Conclusions BSF Study Questions Genesis: Lesson 20, Day 3: Genesis 30:14-24
We see the desperation of both women here. Leah is still desperate for Jacob to love her, and Rachel is desperate for children. God is the only one we should be desperate for. He is our everything. In Him lies the answers to everything we seek.
End Notes BSF Study Questions Genesis: Lesson 20, Day 3: Genesis 30:14-24
Leviticus 18:18 woudl forbide the marrying of sisters. The Israelites will finally learn here that this is not a good idea.
The mandrake (called love apple in Hebrew) is mentioned in the Bible here and in Song of Songs 7:13. It is common in Israel and often grows as a weed. It is a member of the nightshade family, which contains the tobacco plant, as well as common vegetables, such as potatoes and tomatoes. It resembles a human so it was regarded with superstition in ancient times. It was believed to be an aphrodisiac and to promote fertility, which is why Rachel was willing to trade time with her husband for it. While the mandrake is common in Israel, it is rare in Paddan-Aram where they lived. This shows that both women are relying on a superstitious plant to solve their problems, rather than turning to God.
We can gather from the text that Jacob had not been sleeping with Leah all that much since she accuses Rachel of stealing her husband. Rachel uses or prostitutes Jacob to get what she wants here. Both are trading sex and love, which should never be done. God is soveign though here again. He gives both women children, the one who gave the mandrake and the one who bargained for them, too.
The Bible warns of believing superstitions in our life. (Ex. 22:18; Rev. 22:15) Do you have any superstitions?
Issachar adn Zebulun are sons nine and ten for Jacob. Leah was done having children at this point.
Summary of passage: Isaac, now old and blind, asks Esau to hunt him some wild game and prepare him a meal at which he will give him his blessing. Rebekah overheard Isaac tell Esau this so she told Jacob to go and bring her some young goats to prepare for him so that Jacob can go and receive Isaac’s blessing. Jacob wonders though if Isaac touches him what to do because Esau is hairy and he is not. His mother said not to worry.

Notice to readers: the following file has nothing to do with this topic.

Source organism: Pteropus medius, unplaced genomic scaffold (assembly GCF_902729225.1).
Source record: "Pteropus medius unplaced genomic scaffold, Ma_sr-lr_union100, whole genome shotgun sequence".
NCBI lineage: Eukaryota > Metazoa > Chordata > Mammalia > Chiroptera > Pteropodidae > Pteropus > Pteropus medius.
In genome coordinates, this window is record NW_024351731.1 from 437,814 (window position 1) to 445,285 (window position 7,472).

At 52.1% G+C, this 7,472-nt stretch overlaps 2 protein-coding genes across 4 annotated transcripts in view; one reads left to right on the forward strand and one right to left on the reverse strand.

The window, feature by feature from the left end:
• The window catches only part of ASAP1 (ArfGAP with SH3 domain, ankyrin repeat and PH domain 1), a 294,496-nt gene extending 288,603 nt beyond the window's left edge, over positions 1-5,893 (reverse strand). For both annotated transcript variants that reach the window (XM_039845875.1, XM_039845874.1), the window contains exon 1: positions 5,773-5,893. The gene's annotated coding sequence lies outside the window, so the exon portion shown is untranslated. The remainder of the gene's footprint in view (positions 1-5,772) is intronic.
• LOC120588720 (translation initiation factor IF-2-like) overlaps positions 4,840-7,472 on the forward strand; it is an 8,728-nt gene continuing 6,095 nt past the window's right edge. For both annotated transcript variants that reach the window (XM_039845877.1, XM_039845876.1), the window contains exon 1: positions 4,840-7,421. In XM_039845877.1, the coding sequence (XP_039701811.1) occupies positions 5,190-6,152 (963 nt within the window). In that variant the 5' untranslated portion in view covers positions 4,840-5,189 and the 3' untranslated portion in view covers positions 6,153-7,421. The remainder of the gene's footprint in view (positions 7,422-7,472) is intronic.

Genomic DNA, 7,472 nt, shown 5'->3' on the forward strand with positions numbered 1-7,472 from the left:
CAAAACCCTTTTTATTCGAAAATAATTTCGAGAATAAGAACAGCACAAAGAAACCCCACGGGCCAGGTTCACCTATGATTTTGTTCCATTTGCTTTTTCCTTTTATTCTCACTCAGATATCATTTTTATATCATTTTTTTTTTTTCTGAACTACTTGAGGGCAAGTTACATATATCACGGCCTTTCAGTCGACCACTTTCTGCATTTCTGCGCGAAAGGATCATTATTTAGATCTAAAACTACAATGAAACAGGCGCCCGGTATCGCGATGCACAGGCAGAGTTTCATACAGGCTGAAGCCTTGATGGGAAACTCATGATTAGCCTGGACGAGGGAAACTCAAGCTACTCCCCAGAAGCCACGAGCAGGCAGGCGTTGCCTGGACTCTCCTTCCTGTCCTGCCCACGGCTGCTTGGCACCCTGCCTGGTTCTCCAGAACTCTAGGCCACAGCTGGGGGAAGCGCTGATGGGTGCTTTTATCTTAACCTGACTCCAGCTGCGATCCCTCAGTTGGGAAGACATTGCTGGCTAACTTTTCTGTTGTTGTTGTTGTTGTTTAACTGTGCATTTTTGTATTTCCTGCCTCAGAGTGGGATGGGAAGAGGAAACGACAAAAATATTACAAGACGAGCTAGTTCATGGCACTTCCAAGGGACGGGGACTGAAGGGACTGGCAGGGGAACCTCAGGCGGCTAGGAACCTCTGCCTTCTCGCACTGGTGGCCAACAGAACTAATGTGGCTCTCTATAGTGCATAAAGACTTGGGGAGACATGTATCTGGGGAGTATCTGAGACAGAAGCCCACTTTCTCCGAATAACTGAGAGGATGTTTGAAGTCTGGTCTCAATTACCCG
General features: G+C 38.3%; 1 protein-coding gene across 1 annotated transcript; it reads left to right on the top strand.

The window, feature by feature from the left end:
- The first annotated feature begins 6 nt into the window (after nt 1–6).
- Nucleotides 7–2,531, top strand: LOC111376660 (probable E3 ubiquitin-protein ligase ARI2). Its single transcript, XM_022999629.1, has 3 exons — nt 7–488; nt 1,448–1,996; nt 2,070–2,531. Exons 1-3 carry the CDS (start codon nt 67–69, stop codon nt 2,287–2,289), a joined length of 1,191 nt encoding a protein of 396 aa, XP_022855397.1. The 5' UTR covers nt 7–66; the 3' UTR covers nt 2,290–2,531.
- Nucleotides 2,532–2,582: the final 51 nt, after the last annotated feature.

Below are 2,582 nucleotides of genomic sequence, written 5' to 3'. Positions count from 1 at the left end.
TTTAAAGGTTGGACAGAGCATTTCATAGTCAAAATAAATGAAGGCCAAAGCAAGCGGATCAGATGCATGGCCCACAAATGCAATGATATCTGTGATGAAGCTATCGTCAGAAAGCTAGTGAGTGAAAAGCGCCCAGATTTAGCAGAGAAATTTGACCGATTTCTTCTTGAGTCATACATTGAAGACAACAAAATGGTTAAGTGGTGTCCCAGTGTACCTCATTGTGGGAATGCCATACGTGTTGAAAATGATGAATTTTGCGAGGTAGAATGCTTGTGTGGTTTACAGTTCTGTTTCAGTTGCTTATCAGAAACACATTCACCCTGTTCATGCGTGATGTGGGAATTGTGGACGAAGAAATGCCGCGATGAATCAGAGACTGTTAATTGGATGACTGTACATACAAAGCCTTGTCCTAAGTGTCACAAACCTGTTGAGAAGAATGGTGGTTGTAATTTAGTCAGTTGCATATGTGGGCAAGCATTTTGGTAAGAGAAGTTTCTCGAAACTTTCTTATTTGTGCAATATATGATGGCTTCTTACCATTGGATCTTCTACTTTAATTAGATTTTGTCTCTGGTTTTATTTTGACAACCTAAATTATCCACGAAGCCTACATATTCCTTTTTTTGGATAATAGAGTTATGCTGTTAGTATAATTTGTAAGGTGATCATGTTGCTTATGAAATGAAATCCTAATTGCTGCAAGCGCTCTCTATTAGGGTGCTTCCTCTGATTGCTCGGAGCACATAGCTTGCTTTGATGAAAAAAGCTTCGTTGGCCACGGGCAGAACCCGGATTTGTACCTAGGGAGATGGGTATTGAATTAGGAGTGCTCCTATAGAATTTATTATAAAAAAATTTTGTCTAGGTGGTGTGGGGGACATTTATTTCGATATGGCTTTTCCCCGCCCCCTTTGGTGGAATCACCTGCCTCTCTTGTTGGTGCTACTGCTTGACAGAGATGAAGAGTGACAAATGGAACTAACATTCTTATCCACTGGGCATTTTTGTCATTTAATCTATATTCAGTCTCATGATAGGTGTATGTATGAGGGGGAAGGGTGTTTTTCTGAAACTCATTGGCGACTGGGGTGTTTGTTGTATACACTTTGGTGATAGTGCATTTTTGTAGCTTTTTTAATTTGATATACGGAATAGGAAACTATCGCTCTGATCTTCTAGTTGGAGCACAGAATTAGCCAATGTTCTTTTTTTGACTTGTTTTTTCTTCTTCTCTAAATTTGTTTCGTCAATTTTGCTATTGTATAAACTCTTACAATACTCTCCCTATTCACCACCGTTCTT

Rebekah prepared the food and then dressed up Jacob in Esau’s clothes. She covered his hands and neck with goatskins and sent him in to Isaac. Jacob says he is Esau and bids his father to eat. Isaac wonders how he found the game so quickly. Jacob says the Lord granted him success.
Isaac suspects a trick and asks to touch Jacob. He knows Jacob’s voice but falls for the goatskin trick. Isaac blessed Jacob but is still unsure if he is Esau or not. Jacob lies again, saying he is. Isaac ate of the game and then kissed his son. He smelled Esau’s clothes and concluded this was Esau.
Isaac blessed Jacob, asking God to give him abundance and have the nations serve him and bow to him, have him be lord over his brothers and have those who curse him be cursed and those who bless him be blessed.
Esau returned from hunting and brought in the food to Isaac. Isaac realizes he had been tricked by Jacob. But it was too late. Isaac cannot bless both. He did not reserve another blessing. Esau wept and held a grudge against Jacob and planned to kill him once Isaac died.
Rebekah hears Esau’s plans and sends Jacob to live with her brother Laban in Haran until Esau’s temper cools. She tells Isaac she doesn’t want Jacob to marry a Hittite woman so Isaac blesses him and commands him to go to Paddan Aram to the house of his mother’s father Bethuel and take a wife from the daughters of Laban. He blessed him again with fruitfulness and with the blessing given to Abraham.
Esau learned what had happened and he took a wife from Ishmael’s line in an effort to please his father.
11) When God told Rebekah that two nations were in her womb and the older will serve the younger.
12a) He called Esau to him privately and was going to bless him without others around or tell anyone else.
b) Isaac knew Jacob was the chosen one but he was going to bless Esau instead (his favorite). But once he was tricked, he blessed Jacob willingly. He realized that God’s will would prevail, not his.
13a) Isaac definitely had a heart for God. He willingly submitted to being a sacrifice. He trusted God to bring him Rebekah as his wife. He dealt kindly with Abimelech when the disputes arose over the wells. The Lord appeared to him (Genesis 26:24) to reassure him of his covenant. His weakness was that he favored Esau over Jacob and tried to circumvent God’s will with the blessing. But God prevented that as well. He played favorites with his kids. In the end, Isaac does bless Jacob for he realizes God’s will after the trick.
Isaac is like most Christians I think. Has a heart for God but is human with faults and mistakes. But eventually he corrects them and comes back to God.
b) Personal Question. My answer: To always seek and trust God. He is in control. He will bless those who follow Him. To deal kindly with unbelievers. To not judge. To shine Christ as best as humanly possible. Even when you fall, Isaac showed you get right back on God’s path.
c) Personal Question. My answer: To not play favorites (which is hard with multiple kids). To treat all equally. To pray and follow God. It is useless to fight God for He will win every time. His will not mine.
Conclusions: God’s will prevails no matter what man does to circumvent it. So why do we fight it so?
End Note: Interestingly, even if Esau had received Isaac’s blessing, it wouldn’t have mattered. Only God can truly bestow the blessing and in God’s eyes it would have been invalid.